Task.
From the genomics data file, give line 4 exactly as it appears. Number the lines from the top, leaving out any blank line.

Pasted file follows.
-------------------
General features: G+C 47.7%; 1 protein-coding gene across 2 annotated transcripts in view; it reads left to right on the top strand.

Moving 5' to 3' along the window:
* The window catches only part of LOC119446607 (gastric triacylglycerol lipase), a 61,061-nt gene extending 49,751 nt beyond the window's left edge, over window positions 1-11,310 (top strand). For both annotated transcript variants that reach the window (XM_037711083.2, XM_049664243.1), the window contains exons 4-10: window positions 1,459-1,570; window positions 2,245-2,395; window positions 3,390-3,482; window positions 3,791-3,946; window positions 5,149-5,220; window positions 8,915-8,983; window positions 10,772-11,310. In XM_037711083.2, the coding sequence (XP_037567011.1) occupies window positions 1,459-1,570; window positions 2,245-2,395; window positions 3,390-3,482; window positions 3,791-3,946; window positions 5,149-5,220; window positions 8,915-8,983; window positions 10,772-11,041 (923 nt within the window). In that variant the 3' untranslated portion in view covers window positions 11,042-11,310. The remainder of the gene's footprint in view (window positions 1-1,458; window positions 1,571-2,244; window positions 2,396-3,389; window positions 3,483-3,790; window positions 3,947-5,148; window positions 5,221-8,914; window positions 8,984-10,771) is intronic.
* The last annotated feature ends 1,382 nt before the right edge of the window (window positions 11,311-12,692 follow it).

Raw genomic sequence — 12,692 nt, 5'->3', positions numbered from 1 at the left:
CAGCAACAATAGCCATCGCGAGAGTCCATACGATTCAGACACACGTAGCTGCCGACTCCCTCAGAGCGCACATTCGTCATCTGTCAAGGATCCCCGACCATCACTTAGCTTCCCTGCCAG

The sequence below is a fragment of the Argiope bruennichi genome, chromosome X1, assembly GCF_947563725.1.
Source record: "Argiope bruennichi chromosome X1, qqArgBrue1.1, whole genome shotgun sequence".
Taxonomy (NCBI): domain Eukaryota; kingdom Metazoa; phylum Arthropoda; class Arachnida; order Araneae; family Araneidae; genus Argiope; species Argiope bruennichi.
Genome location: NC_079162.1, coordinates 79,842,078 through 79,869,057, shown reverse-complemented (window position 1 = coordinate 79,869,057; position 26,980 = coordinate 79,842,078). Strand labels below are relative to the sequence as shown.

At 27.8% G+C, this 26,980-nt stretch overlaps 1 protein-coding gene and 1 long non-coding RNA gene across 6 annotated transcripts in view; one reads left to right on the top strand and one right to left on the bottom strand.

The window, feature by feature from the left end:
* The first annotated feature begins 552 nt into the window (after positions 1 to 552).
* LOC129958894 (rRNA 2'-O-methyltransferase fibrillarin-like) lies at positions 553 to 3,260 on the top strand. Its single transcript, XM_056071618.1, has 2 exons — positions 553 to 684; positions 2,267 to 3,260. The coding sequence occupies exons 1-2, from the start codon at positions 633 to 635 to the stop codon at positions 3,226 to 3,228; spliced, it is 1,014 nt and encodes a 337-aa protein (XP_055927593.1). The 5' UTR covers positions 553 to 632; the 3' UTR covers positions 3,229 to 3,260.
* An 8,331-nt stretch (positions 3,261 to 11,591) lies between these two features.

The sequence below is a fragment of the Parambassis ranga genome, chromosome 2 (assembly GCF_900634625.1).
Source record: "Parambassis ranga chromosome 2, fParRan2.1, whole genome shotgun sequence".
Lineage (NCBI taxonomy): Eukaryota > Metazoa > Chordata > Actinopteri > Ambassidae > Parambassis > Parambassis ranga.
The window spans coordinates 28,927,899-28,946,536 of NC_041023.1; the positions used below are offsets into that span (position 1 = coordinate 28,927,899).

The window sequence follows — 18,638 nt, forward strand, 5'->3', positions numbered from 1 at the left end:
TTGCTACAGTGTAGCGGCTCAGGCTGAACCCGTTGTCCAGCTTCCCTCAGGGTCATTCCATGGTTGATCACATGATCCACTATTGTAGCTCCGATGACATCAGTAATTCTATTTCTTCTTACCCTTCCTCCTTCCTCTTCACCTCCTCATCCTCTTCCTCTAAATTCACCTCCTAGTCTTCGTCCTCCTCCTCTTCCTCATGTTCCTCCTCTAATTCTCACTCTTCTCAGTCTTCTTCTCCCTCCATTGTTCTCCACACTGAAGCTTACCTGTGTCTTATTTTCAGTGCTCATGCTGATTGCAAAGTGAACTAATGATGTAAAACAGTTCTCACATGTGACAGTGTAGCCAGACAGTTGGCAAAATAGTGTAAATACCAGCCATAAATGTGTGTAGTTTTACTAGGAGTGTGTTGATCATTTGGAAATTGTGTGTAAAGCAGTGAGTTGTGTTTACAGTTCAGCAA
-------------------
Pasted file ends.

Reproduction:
* The last annotated feature ends 1,382 nt before the right edge of the window (window positions 11,311-12,692 follow it).